Hermeneutic is a five-dollar word sometimes foisted upon unwitting congregants by theologically-trained leaders who forget that all too recently they themselves also had no idea what the word meant. I remember a sharp, well-educated church member church commenting that her former pastor had a Ph.D. in hermeneutics and that she herself would need a Ph.D. to understand what that meant! I had to decide quickly whether to tell her that I was about a third of the way through a Ph.D. seminar on the subject before I could start to define it.
And yet — you have one, whether you can explain it or not. Don’t be alarmed, but you may even have more than one, especially when it comes to Scripture!
Biblical hermeneutic: A definition
The Merriam-Webster definition defines hermeneutics as “the study of the methodological principles of interpretation (as of the Bible).” It is often described as the lens through which we view Scripture (or any other text), the assumptions and approaches we bring to the table as we interpret what a passage means for us today. Its etymological root stems back to Hermes, the Greek messenger god who translated and interpreted the words proclaimed from Mt. Olympus back to the humans in its foothills.
Each of us has at least one lens that we bring to the Scripture. That lens is crafted by what we hear our parents say about the teaching on the way home from church and what we learn from our peers and mentors in Bible studies, small groups and sermons. It’s shaped by devotional authors we admire and secular writers who offer commentary on the religious sphere. Developed over a lifetime and sharpened through our varied experiences, our hermeneutic might never capture our attention without self-reflection.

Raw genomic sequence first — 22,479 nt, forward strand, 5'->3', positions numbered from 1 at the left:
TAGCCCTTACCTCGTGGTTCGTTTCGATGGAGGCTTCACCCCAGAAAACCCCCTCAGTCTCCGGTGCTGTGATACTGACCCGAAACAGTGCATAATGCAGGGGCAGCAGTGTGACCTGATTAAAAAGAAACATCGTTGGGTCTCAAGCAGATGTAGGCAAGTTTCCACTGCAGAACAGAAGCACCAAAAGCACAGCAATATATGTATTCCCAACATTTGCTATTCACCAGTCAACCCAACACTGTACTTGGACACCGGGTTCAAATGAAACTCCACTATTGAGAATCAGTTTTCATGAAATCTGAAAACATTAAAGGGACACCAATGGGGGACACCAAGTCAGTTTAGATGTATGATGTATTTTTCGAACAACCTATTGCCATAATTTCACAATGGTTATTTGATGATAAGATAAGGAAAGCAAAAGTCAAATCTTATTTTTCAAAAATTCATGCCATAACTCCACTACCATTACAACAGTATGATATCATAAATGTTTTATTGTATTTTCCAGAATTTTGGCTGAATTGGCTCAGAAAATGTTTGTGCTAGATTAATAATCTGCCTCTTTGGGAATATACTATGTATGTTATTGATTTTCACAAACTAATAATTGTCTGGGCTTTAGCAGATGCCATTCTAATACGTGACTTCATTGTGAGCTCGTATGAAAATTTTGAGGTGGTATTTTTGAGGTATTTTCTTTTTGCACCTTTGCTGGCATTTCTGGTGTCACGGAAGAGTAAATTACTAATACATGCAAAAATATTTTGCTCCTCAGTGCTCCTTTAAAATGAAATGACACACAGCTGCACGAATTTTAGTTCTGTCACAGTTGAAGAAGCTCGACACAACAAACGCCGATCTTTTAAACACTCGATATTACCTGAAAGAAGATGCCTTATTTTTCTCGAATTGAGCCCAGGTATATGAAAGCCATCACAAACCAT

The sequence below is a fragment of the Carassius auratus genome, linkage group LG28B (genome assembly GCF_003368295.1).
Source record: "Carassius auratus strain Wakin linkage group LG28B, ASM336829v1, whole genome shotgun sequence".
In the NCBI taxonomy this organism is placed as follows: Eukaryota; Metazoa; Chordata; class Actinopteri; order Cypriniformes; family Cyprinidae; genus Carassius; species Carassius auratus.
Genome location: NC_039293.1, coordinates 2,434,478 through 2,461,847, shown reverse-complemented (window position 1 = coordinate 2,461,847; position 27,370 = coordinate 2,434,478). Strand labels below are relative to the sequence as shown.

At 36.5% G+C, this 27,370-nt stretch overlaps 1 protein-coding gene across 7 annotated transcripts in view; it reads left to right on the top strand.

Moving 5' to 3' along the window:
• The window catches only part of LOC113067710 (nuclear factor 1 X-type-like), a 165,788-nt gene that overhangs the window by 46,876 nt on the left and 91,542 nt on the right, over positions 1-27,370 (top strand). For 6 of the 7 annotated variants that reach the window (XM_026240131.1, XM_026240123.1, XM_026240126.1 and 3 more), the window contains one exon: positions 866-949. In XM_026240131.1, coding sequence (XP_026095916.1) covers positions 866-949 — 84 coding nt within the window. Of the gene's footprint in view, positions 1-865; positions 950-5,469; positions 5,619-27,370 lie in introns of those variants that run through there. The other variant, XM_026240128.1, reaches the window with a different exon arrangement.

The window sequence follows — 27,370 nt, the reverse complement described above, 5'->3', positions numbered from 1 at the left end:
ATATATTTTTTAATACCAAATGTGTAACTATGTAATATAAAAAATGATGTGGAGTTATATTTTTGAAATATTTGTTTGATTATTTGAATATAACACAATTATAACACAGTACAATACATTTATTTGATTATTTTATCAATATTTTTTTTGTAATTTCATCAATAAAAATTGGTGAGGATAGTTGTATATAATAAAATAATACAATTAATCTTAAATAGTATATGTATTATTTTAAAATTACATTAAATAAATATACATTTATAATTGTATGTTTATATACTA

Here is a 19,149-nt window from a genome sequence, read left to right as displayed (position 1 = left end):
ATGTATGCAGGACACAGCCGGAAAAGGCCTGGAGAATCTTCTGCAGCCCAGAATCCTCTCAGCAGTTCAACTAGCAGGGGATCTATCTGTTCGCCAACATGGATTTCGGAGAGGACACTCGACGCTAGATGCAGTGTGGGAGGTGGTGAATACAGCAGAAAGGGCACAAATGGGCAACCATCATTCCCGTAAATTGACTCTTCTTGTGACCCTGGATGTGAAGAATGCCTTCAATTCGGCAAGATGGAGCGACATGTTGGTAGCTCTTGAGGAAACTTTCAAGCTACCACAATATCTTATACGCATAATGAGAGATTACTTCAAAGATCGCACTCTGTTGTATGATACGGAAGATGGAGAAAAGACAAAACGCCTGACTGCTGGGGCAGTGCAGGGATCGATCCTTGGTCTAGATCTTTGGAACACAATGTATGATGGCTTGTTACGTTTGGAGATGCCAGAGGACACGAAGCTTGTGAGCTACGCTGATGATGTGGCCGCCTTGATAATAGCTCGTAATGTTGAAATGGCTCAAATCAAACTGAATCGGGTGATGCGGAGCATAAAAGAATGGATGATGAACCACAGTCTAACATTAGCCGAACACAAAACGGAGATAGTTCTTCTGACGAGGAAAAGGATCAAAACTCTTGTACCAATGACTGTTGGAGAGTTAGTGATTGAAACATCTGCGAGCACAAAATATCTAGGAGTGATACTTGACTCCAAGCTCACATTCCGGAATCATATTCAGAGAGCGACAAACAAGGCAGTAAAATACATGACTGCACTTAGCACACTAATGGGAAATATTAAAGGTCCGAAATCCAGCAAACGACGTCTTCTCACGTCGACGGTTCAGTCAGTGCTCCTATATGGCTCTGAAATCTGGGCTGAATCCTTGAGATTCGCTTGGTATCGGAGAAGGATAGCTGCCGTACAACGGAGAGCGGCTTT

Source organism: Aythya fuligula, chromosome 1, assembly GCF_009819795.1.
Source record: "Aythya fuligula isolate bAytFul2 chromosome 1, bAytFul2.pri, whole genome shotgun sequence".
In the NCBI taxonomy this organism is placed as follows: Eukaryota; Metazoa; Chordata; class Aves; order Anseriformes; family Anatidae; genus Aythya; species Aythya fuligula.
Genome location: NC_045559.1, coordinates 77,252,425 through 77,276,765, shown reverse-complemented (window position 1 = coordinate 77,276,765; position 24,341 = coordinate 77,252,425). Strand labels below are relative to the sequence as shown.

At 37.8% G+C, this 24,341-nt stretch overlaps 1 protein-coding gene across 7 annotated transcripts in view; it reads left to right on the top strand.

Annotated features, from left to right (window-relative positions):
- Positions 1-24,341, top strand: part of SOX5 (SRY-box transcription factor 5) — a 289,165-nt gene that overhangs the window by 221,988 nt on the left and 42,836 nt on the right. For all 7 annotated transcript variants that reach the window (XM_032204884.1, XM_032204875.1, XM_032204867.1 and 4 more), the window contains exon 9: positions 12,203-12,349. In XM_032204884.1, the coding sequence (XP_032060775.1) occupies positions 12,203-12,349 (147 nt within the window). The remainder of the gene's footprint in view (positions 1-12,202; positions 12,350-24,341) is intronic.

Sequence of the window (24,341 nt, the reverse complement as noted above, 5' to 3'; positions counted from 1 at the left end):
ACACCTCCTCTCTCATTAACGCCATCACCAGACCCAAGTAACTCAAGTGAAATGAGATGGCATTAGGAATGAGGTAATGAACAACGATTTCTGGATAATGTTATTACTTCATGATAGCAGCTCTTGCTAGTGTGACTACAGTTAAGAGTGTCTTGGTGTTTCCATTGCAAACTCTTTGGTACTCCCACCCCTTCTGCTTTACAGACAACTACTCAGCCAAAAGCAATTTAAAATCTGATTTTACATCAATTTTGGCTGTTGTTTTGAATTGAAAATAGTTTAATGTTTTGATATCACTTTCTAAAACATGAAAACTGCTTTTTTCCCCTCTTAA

As you read the following specific hermeneutical approaches, see if you find yourself nodding to one or more of the lenses that have guided the interpretation of Scripture through the centuries.
Scholars point to three classical hermeneutics, each traceable back to the first few centuries after Christ: the literal, moral, and allegorical. The literal hermeneutic, as its name suggests, approaches passages understanding that the text is true as written on a literal, surface level. “It just says what is says,” as a Southern Baptist preacher once told me. Interpretation in this case comes when the reader tries to figure out most clearly what the words themselves mean. A literal hermeneutic of our creation stories in Genesis 1 and 2 produces a certainty that God created the world in six days and created two human beings named Adam and Eve. This lens might lead to awe at God’s miraculous power.
The moral hermeneutic as defined by the Britannica article on “The Critical Study of Biblical Literature” “is necessitated by the belief that the Bible is the rule not only of faith but also of conduct.” Students of Scripture with this lens dig into each pastor seeking ethical guidance for human flourishing. Presbyterian scholar Frances Schaefer’s impactful 1976 book How Then Shall We Live? asks a question typical for this hermeneutic. The moral approach to Genesis 1-2 leads us to explore our own part in the stewardship of creation, whether or not we interpret the text literally.